Manning & Wardle purchased the business of E B Wilson and Company in 1858 when the later company foundered. Manning & Wardle thus acquired the designs and a large part of the works in Jack Lane in Hunslet.
In 1859 John Manning became a partner of Charles Wetherall Wardle and established the Boyne Engine Works. By 1881 the firm employed 390 workers.
There was a good deal of staff movement between the three firms, leading to similar designs leaving all three works. Whilst Hudswell Clarke and Hunslet Engine Company built a wide variety of locomotive types, Manning Wardle concentrated on specialised locomotives for contractor’s use, building up a range of locomotives suitable for all types of contracting work.
By 1900 the company had built more than 1500 locomotives.Many Manning Wardle locomotives – of standard gauge and various narrow gauges – were exported to Europe, Africa, the Middle East, the Indian sub-continent, Australasia and South America.
The company employed traditional construction throughout its existence, and failed to take advantage of the more efficient mass production techniques becoming available. As a result, Manning Wardle became more uncompetitive. The company ceased trading in 1927, after producing more than 2,000 steam locomotives.
The last complete locomotive was No. 2047, a standard gauge 0-6-0ST delivered to Rugby Cement Works in August 1926.
This locomotive was preserved at Kidderminster Railway Museum on static display, but has now been moved to Bridgnorth to be dismantled and assessed for a return to working order. It will need a new boiler at least. Dismantling started in September 2011 and the old boiler is now in the SVR Boiler Shop so design work on a new boiler can begin.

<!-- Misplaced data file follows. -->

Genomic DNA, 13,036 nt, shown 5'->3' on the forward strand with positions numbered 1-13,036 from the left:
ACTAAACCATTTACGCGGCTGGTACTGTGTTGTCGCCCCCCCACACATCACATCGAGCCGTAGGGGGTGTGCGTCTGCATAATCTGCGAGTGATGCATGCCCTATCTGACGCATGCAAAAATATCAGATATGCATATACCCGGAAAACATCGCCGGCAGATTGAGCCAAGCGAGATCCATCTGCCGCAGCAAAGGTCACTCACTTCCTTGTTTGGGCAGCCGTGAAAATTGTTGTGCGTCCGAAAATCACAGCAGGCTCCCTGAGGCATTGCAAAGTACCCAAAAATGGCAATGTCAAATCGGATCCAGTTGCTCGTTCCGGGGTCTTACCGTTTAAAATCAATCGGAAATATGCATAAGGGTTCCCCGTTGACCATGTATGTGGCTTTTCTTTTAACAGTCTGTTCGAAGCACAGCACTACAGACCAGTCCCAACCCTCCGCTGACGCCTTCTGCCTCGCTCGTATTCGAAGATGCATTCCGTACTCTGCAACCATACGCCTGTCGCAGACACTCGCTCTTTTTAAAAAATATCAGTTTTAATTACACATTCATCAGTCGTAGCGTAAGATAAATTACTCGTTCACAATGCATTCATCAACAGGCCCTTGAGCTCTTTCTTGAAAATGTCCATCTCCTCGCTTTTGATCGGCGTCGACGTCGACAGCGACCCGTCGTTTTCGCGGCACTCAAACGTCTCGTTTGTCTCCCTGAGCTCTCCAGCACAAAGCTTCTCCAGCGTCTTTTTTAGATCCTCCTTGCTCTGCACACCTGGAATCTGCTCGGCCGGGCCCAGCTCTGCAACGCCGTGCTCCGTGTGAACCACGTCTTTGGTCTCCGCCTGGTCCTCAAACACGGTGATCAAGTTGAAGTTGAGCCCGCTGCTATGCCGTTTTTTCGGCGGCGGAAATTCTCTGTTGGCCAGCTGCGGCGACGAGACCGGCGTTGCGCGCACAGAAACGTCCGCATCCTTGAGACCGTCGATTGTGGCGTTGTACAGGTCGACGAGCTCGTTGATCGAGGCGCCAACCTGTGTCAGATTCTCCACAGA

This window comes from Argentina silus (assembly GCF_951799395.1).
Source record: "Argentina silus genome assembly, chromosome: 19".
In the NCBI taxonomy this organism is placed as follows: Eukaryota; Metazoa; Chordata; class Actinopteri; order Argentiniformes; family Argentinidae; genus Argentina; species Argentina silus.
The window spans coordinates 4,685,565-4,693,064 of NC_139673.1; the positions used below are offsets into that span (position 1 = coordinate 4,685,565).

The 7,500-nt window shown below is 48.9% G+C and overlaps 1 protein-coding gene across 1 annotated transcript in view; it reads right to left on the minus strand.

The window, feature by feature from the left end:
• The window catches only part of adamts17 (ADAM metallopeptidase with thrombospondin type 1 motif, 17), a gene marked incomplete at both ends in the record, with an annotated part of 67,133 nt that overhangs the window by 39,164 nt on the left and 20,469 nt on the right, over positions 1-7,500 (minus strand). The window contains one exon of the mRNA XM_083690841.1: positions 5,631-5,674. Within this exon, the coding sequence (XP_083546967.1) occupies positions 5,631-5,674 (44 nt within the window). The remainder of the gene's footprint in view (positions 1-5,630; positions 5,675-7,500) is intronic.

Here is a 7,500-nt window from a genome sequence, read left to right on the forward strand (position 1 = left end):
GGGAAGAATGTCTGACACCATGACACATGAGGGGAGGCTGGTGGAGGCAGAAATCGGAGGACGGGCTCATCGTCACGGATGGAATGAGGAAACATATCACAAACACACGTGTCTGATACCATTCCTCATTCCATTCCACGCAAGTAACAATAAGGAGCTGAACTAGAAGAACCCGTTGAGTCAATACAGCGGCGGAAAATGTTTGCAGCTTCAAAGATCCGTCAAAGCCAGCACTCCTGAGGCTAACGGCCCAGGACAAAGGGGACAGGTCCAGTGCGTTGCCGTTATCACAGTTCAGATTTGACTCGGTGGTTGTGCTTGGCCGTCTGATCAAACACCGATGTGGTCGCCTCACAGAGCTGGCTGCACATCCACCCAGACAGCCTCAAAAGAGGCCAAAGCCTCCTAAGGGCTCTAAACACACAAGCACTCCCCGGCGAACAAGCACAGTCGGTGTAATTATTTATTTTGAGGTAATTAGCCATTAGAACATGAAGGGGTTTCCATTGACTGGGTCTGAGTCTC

Following the closure of the company the drawings, designs, equipment and customers were acquired by Kitsons who made twenty three locomotives of Manning Wardle designs until they also closed in 1938. The patterns were passed to Robert Stephenson and Hawthorne who built a further five locomotives of Manning Wardle design. The Manning Wardle designs are now owned by Hunslet-Barclay. The intellectual property rights for historic locomotive designs are held by the Hunslet Engine Company .
The trademark name Manning Wardle is owned by a company formed in 1999 to preserve the name for the Lynton & Barnstaple Railway, which from 1898 to 1935 operated what have become some of the company’s most famous products, narrow gauge 2-6-2 Tank engines: Exe, Taw, Yeo and later Lew.
|641||1877||No 4 Sharpthorn||0-6-0ST||Bluebell Railway|
|865||1882||RAF No 111 Aldwyth||0-6-0ST||Leeds Industrial Museum|
|1207||1890||The Welshman||0-6-0ST||Foxfield Railway|
|1210||1891||Sir Berkeley||0-6-0ST||Middleton Railway|
|1601||1903||Matthew Murray||0-6-0ST||Middleton Railway|
|1762||1910||Dolobran||0-6-0ST||Great Central Railway – Nottingham|
|1795||1912||E B Wilson||0-4-0ST||Barrow Hill Roundhouse|
|1955||1917||14 Charwelton||0-6-0ST||Kent & East Sussex Railway|
|2009||1921||Rhyl||0-6-0ST||Great Central Railway – Nottingham|
|2010||1921||42 Rhondda||0-6-0ST||Hill Family, Caister Castle|
|2015||1921||5 Abernant||0-6-0ST||Great Central Railway – Nottingham|
|2018||1922||Littleton No 5||0-6-0ST||Avon Valley Railway|
|2025||1923||Winston Churchill||0-6-0ST||Black Country Living Museum, Dudley|
|2047||1926||Warwickshire||0-6-0ST||Severn Valley Railway|